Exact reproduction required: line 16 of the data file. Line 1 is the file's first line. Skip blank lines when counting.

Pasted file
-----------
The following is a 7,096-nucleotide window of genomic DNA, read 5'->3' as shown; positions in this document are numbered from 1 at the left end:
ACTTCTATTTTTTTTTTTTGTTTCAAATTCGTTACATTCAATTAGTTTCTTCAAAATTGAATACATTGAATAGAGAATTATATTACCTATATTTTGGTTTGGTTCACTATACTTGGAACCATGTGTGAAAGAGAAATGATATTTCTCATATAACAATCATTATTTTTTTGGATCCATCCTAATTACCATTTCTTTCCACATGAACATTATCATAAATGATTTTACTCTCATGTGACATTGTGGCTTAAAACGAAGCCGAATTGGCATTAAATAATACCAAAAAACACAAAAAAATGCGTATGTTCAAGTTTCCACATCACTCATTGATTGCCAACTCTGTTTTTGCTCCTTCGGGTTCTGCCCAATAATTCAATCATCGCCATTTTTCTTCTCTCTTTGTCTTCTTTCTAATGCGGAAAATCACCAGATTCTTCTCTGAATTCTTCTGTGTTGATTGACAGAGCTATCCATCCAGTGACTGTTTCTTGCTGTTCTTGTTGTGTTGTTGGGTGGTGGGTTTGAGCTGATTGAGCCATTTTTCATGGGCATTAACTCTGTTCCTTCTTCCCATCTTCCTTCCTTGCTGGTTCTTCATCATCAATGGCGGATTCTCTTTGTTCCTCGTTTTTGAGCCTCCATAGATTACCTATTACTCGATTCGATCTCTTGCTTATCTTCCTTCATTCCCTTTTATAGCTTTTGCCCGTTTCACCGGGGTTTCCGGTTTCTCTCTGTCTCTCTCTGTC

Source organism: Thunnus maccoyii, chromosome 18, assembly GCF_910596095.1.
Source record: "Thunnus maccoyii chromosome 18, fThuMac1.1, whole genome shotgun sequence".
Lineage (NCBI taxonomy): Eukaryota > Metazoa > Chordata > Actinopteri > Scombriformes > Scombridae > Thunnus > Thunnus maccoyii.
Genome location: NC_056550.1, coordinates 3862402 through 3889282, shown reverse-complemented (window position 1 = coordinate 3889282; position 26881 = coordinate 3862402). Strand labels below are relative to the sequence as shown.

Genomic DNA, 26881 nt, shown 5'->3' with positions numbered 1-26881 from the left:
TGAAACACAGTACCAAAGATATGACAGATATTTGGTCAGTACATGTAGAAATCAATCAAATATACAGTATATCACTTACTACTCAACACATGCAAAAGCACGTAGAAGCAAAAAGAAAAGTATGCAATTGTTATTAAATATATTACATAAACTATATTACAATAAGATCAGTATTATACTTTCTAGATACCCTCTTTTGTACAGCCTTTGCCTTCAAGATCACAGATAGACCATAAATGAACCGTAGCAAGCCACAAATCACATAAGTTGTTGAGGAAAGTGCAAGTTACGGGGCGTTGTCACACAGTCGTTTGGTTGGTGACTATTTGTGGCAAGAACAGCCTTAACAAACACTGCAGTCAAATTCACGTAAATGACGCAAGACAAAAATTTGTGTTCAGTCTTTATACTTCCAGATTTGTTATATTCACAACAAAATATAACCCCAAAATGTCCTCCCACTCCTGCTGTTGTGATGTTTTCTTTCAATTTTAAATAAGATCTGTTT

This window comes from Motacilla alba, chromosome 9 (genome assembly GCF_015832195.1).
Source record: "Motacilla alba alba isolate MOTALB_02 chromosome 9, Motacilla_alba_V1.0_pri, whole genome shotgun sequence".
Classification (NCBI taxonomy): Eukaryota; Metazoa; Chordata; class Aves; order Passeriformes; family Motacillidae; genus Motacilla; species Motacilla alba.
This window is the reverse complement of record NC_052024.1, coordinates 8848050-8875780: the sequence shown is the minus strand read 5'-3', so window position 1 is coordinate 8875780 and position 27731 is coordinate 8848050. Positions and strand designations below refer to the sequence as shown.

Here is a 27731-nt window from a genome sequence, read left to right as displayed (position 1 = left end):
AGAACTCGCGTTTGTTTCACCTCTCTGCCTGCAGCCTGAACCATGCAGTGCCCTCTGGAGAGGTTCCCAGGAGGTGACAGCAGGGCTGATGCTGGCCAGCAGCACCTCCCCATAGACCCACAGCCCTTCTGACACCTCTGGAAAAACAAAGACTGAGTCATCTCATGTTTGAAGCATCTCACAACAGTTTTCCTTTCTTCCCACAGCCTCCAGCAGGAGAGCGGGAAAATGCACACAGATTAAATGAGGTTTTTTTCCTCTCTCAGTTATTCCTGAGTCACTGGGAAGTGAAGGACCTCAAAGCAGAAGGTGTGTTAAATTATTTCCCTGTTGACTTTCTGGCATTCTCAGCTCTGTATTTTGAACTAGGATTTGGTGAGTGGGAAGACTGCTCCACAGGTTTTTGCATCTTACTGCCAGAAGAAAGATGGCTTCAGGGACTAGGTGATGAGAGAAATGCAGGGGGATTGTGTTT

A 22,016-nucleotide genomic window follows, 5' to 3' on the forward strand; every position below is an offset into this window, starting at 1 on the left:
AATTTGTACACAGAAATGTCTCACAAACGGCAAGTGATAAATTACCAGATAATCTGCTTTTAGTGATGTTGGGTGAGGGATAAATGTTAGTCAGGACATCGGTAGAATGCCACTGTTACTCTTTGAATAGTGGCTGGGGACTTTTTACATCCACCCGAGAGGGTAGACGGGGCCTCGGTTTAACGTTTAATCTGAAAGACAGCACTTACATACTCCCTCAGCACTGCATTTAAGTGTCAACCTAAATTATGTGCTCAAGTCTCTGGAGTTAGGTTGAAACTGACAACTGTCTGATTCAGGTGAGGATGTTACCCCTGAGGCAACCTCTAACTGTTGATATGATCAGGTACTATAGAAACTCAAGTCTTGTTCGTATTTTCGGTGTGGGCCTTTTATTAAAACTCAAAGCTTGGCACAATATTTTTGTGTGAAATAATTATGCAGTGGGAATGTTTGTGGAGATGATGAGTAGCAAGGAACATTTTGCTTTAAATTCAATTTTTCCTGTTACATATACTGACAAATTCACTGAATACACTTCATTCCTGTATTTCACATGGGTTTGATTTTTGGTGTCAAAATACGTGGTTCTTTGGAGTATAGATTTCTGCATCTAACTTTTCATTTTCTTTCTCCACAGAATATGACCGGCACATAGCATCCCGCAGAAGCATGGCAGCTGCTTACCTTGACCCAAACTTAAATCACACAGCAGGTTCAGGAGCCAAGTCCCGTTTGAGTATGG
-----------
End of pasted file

AATTTGTACACAGAAATGTCTCACAAACGGCAAGTGATAAATTACCAGATAATCTGCTTTTAGTGATGTTGGGTGAGGGATAAATGTTAGTCAGGACATCGGTAGAATGCCACTGTTACTCTTTGAATAGTGGCTGGGGACTTTTTACATCCACCCGAGAGGGTAGACGGGGCCTCGGTTTAACGTTTAATCTGAAAGACAGCACTTACATACTCCCTCAGCACTGCATTTAAGTGTCAACCTAAATTATGTGCTCAAGTCTCTGGAGTTAGGTTGAAACTGACAACTGTCTGATTCAGGTGAGGATGTTACCCCTGAGGCAACCTCTAACTGTTGATATGATCAGGTACTATAGAAACTCAAGTCTTGTTCGTATTTTCGGTGTGGGCCTTTTATTAAAACTCAAAGCTTGGCACAATATTTTTGTGTGAAATAATTATGCAGTGGGAATGTTTGTGGAGATGATGAGTAGCAAGGAACATTTTGCTTTAAATTCAATTTTTCCTGTTACATATACTGACAAATTCACTGAATACACTTCATTCCTGTATTTCACATGGGTTTGATTTTTGGTGTCAAAATACGTGGTTCTTTGGAGTATAGATTTCTGCATCTAACTTTTCATTTTCTTTCTCCACAGAATATGACCGGCACATAGCATCCCGCAGAAGCATGGCAGCTGCTTACCTTGACCCAAACTTAAATCACACAGCAGGTTCAGGAGCCAAGTCCCGTTTGAGTATGG